• *
  • Blackcurrants drained from a jar of bottled blackcurrants (keep the juice)

Method

  • Use a 25cm diameter loose bottomed or spring-form tin.
  • Lightly rub the base and sides with some butter.
  • Using thin slices of sponge cake make a layer on the base of the tin.
  • *
  • Dissolve the lemon jelly in 150ml of boiling water and leave to cool.
  • The tricky bit is having the jelly at the right temperature to use.
  • *
  • Cream together the butter and icing sugar.
  • Add the egg yolks, one by one, alternating with the twaróg.
  • Mix thoroughly.
  • Gently mix in the cool jelly.
  • Pour the mixture over the sponge base.
  • Level the top.
  • Leave to set – best in the fridge – for at least 3 hours.
  • *
  • Mix up the blackcurrant jelly as per the instructions with 500ml of boiling water.
  • Leave the jelly to cool.
  • *
  • Arrange the drained blackcurrants over the lemon layer.
  • Gently put the blackcurrant jelly over the blackcurrants – use one spoon to pour this over the back of a second spoon.
  • Leave it to set again in the fridge – can take several hours.
  • Take great care when removing the torcik out of the tin.

Coffee set & plates – Counterpoint by Royal Doulton  from 1973 – 1987.

Note

  • Next time I would pour several tablespoons of the juice over the sponge base.
  • Here I put a little of the the juice on the serving plate and let it soak in before serving.

 

 

 

Tort – Jadwiga

I remember my mother making this as a no-bake tort using sponge fingers.

She called it tort Jadwiga.

I have not been able to find a recipe for this other than in my notes and now I wonder whether she called it after me!

Partly because I did not have any sponge fingers and partly because I wanted to make a round cake – I decided to make this by baking two round fat free sponges.

Three are 4 parts to the ingredients list:

  • Fat free sponges – I used a quick English style version
  • Juice of a large orange
  • Rum & Almond butter icing
  • Toasted flaked almonds to decorate.

Ingredients -Fat Free sponge

  • 4 eggs
  • 150g caster sugar
  • 150g self raising flour

Method – Fat Free sponge

  • Pre-heat the oven to GM4 – 180°C
  • Grease and line the base of  two 18cm diameter baking tins.
  • In a bowl whisk the eggs and caster sugar until they are pale and creamy.
  • Gently fold in the flour.
  • Pour the mixture into the tins and bake for 25-30 minutes until golden.

Ingredients – Butter Cream

  • 110g unsalted butter
  • 50g ground almonds
  • 2 egg yolks
  • 2 tablespoons of rum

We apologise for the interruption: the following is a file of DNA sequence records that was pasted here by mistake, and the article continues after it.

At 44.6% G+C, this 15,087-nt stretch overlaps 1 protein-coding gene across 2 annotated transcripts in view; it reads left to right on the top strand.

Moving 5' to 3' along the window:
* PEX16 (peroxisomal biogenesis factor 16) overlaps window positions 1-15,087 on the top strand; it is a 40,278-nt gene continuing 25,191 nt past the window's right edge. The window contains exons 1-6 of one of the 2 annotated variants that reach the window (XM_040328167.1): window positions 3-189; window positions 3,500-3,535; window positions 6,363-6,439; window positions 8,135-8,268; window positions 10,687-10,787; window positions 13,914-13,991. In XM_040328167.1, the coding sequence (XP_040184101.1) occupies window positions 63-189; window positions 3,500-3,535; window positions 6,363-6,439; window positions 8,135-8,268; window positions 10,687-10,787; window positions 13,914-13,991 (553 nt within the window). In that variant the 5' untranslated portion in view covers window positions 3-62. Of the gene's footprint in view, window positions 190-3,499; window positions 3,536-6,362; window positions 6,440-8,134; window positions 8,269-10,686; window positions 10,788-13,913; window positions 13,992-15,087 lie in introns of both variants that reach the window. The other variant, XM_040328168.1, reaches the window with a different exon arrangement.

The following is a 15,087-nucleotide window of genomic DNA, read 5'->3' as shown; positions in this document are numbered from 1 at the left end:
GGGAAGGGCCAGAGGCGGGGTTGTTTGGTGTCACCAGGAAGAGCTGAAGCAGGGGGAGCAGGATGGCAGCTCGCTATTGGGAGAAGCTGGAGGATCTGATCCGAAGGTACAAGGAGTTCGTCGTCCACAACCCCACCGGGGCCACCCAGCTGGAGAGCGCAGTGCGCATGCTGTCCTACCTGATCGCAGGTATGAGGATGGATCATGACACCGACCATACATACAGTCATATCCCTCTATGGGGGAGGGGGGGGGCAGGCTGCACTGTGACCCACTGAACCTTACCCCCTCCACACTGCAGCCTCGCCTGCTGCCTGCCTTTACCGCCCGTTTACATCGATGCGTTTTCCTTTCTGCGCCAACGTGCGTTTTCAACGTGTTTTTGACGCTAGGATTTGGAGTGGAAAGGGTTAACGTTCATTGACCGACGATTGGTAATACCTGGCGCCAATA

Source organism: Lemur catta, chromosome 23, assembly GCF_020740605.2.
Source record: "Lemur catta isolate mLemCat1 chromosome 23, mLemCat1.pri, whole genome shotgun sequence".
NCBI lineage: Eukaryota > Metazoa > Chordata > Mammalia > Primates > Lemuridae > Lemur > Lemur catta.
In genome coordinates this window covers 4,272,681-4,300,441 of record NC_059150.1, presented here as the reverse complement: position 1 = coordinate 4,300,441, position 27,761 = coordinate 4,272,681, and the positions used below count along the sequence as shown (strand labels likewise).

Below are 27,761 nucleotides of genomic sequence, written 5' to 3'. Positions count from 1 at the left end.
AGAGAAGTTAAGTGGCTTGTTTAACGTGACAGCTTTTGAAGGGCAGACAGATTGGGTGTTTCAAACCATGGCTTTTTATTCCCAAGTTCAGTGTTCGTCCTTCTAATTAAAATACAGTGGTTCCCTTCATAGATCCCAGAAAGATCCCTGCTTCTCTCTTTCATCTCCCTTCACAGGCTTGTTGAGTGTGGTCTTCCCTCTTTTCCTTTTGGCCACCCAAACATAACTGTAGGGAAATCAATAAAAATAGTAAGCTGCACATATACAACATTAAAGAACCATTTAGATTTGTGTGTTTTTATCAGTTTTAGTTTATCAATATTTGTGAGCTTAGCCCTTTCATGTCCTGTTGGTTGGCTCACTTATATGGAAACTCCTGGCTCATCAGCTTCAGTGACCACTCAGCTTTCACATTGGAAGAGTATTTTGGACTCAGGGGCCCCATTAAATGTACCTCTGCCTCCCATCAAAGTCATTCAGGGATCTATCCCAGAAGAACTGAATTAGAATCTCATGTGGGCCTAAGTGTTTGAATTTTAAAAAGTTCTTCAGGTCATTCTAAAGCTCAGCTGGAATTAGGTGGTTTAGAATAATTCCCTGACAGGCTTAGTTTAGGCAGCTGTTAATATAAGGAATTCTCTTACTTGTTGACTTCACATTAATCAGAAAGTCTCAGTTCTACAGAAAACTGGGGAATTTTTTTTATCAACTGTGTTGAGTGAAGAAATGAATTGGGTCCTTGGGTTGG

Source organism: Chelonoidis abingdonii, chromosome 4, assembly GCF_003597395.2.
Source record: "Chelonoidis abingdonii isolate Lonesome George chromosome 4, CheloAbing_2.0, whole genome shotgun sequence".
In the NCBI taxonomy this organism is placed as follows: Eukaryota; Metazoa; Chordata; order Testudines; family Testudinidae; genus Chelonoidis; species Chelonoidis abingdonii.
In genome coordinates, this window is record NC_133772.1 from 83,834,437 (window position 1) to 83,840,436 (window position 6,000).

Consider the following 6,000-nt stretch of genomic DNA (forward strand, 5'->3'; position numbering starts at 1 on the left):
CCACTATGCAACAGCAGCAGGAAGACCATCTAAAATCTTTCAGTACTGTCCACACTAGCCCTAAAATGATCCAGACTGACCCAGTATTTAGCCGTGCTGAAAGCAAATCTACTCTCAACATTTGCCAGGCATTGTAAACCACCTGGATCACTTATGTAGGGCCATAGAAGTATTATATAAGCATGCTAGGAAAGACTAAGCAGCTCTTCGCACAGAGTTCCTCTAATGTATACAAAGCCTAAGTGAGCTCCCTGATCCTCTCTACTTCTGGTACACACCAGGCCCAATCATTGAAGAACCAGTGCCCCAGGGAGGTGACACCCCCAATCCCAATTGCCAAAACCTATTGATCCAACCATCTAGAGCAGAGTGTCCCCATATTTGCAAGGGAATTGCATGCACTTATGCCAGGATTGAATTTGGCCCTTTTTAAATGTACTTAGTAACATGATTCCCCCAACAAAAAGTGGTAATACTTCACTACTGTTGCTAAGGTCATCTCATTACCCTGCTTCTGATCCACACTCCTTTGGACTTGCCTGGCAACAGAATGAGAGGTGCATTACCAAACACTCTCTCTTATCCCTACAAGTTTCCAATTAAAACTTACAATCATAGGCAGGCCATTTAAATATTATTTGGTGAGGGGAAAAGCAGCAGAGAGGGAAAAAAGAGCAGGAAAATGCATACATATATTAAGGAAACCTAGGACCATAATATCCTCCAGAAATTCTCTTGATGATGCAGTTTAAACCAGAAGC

• 300g icing sugar (approx)

Method – Butter Cream

  • Cream the butter with around half of the icing sugar.
  • Add the egg yolks and cream again till fluffy.
  • Add the ground almonds and the rum and whisk again.
  • Start adding the rest of the icing sugar until you have a thick butter cream.

Assembling the tort

  • Prick the top of each sponge with a skewer.
  • Place one of the sponges on the cake stand or plate you are going to use.
  • Using a spoon pour half the orange juice over the base of the tort.
  • Put a layer of the butter cream over the base.
  • Put the second cake on top and gently pour the rest of the orange juice over it.
  • Using a small spatula cover the top and sides with the rest of the butter cream.
  • Scatter the almond flakes over the edge of the top and around the sides of the tort.

 

 

Tea set by Royal Standard – Lyndale from the 1950s

Almond Meringue Cake

My mother used to buy little cakes called Japs from the English bakers where we lived in Lancashire.

We both loved them.

I now know that the name is shortened from Japonais  – which is French for Japanese style.  How they came by this name seems to be a mystery.

Traditionally they were two circles of almond meringue sandwiched together with a butter cream (often coffee flavour), covered with more butter cream and nibbled nuts.

When I came across this recipe for an almond meringue cake, lots of memories came flooding back.

The proportions for the meringue are:

50g of caster sugar & 25g of ground almonds per egg white.

I used 4 egg whites in this version.

Ingredients

  • 4 egg whites
  • 200g caster sugar
  • 100g ground almonds

Method

  • Use the loose bases of two baking tin – 20cm in diameter.
  • Lightly grease the circles.
  • Cut a 2 x 20cm circles of grease-proof paper and stick them onto the metal circles.
  • Place each circle on a large baking tray.
  • Pre-heat the oven to GM1 – 140°C.
  • Whisk the egg whites until stiff.
  • Add the sugar and whisk again till stiff.
  • Fold in the ground almonds.
  • Spoon and smooth half the mixture onto each circle.
  • Bake for 50 minutes (swap shelves half way through).
  • Turn off the oven and leave the meringues inside for 20 minutes.
  • Take out and leave to cool completely before using.
  • *
  • Place one circle onto your cake stand.
  • Cover this with coffee or rum butter cream**.
  • Place the second circle on top.
  • Optional – add a few blobs of butter cream on top to decorate.
  • *